GDPR

August 6, 2018

I know what you’re thinking. You’ve received numerous emails over the past few months about General Data Protection Regulation (GDPR) and you are sick of hearing about it. But what exactly is it and how is the church affected?

What is GDPR?
GDPR stands for the General Data Protection Regulation, and was passed by the European Union to provide their citizens with more control over their personal data and what those they’ve given their personal data to can do with it. In many ways, it could stand for Golden Data Protection Rule; as one with a biblical worldview could sum up GDPR as the Golden Rule of Data, treating others data the same way you want your data treated.

The law also provides a few specific provisions for EU citizens.

First, what is considered personal data is defined.

Second, EU citizens can request their data be completely removed or can only be used for certain purposes. (For example, you can contact me using my data but you cannot send me ads using my data.)

Third, organizations operating in the EU have to report any data breaches within 72 hours.

How does this impact churches?
GDPR requires a few things that I would hope churches around the globe are already doing:

  1. If your data is breached, you report it within 72 hours. Even without GDPR, every church should have a data breach plan and procedure in place and want to be open and honest when mistakes happen. The church is the last place that should try to cover it up for weeks or months.
  2. If a user wants you to remove them from your database, you remove them. Even without GDPR, every church should have a procedure to remove a record from their database if someone does not want any of their information stored with your organization.
  3. If a user wants you to email them prayer requests but nothing else, you honor that request. Even without GDPR, you should be able to send folks what they want and not require them to get everything you send out. There is a difference between sending out prayer request and fundraising requests: do you allow folks to determine how you use their data?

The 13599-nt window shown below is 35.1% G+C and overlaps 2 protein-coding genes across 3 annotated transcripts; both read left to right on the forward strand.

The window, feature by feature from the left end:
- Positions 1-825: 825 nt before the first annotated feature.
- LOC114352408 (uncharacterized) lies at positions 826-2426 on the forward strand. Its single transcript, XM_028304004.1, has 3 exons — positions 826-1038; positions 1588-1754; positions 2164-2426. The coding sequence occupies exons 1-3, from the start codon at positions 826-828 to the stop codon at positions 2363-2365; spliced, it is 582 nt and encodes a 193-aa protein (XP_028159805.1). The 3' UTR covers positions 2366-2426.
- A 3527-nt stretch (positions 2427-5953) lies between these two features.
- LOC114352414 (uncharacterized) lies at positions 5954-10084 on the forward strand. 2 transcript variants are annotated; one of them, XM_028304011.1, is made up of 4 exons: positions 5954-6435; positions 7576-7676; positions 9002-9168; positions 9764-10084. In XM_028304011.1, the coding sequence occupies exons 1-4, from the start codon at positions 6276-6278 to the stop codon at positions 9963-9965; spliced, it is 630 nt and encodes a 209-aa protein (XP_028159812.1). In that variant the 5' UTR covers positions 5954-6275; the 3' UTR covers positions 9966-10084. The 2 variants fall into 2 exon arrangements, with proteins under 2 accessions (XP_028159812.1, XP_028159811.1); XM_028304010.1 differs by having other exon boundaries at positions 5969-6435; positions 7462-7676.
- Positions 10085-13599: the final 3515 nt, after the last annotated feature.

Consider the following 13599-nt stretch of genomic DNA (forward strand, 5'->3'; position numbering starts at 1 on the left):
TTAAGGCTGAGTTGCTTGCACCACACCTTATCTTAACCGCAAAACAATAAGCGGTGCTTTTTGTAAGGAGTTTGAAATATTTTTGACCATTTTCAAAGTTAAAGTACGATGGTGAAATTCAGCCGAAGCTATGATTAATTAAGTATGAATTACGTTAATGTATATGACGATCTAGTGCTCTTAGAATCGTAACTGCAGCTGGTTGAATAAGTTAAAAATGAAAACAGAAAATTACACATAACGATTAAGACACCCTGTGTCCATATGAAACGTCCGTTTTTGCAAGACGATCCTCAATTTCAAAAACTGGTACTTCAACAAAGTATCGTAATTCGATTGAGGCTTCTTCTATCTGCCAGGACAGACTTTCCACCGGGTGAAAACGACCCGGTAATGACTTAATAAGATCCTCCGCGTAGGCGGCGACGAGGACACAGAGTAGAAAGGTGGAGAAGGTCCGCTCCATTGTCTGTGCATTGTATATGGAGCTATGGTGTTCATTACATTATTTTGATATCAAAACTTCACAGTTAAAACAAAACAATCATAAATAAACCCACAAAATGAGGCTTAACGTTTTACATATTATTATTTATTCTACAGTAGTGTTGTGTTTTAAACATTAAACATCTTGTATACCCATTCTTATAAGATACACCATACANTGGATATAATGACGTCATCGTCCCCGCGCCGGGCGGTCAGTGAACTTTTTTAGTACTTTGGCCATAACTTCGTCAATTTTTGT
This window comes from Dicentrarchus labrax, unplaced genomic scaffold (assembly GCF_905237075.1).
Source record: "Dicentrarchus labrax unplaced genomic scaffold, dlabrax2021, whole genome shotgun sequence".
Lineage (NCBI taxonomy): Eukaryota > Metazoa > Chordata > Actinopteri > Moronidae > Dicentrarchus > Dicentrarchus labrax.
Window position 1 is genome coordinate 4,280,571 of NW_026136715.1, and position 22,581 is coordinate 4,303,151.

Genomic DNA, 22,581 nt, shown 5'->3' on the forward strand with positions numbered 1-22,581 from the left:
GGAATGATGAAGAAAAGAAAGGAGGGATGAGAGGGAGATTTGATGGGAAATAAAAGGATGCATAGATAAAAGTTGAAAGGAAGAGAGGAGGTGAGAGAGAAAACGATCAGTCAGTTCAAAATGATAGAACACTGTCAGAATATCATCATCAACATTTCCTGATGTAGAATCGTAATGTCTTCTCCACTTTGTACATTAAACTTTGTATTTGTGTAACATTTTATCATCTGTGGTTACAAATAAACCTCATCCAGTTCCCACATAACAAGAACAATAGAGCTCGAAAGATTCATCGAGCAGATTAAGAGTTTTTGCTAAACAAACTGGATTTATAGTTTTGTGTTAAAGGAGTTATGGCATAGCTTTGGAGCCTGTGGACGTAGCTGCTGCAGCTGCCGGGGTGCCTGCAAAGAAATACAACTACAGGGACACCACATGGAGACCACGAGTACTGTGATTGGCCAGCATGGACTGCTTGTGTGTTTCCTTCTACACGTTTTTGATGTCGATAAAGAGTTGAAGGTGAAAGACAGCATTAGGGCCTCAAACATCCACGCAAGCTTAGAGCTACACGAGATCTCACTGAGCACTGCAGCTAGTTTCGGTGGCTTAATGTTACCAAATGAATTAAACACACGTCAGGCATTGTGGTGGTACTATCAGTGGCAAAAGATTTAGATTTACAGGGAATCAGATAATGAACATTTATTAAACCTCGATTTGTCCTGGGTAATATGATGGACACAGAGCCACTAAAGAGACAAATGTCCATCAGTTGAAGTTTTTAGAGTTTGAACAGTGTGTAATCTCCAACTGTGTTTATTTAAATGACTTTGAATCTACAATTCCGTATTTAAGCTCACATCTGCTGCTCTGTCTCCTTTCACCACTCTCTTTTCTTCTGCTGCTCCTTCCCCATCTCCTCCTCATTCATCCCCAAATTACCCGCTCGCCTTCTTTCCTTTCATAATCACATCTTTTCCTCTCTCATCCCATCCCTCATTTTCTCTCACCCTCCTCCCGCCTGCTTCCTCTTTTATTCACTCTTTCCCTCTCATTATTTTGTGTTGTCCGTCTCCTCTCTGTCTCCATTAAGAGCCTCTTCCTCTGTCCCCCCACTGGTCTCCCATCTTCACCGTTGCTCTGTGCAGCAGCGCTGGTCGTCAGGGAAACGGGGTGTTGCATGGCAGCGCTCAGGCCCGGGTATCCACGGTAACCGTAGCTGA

Next Steps
If your church or ministry does not have a data access and management policy, then get one. Even a basic policy and procedure for how you handle user data and requests they make is important and shows that you’ve thought about it and care about it.

  1. This is not an IT issue nor should this be dumped on the IT team. While IT clearly has a role in data management they should not be the decision makers. GDPR requires organizations that operate in the EU to have a privacy compliance officer. This can be a new employee or a role added to an existing employee. While churches and ministries may not need a privacy compliance officer the concept of having someone constantly checking to make sure you are being good stewards of data and coordinating that across ministry and church departments and silos is valid.
  2. Get legal counsel. If you do operate in the EU or are concerned you might it would be wise to consult with a licensed attorney with experience in this area. Don’t try to figure it out on your own. The EU is intent on enforcing GDPR and no church or church ministry should want to be on their radar.

The Golden Rule comes from Matthew 7:12 and Luke 6:31. “Do unto others as you would have them do unto you.” This applies to how individuals relate to each other in person and online, and also to how organizations treat each other and those they serve. Whether we are talking about money, data, time, or talent the Golden Rule is more than just a rule or ideology from long ago, it is the Word of God.

Source: Ministry Tech

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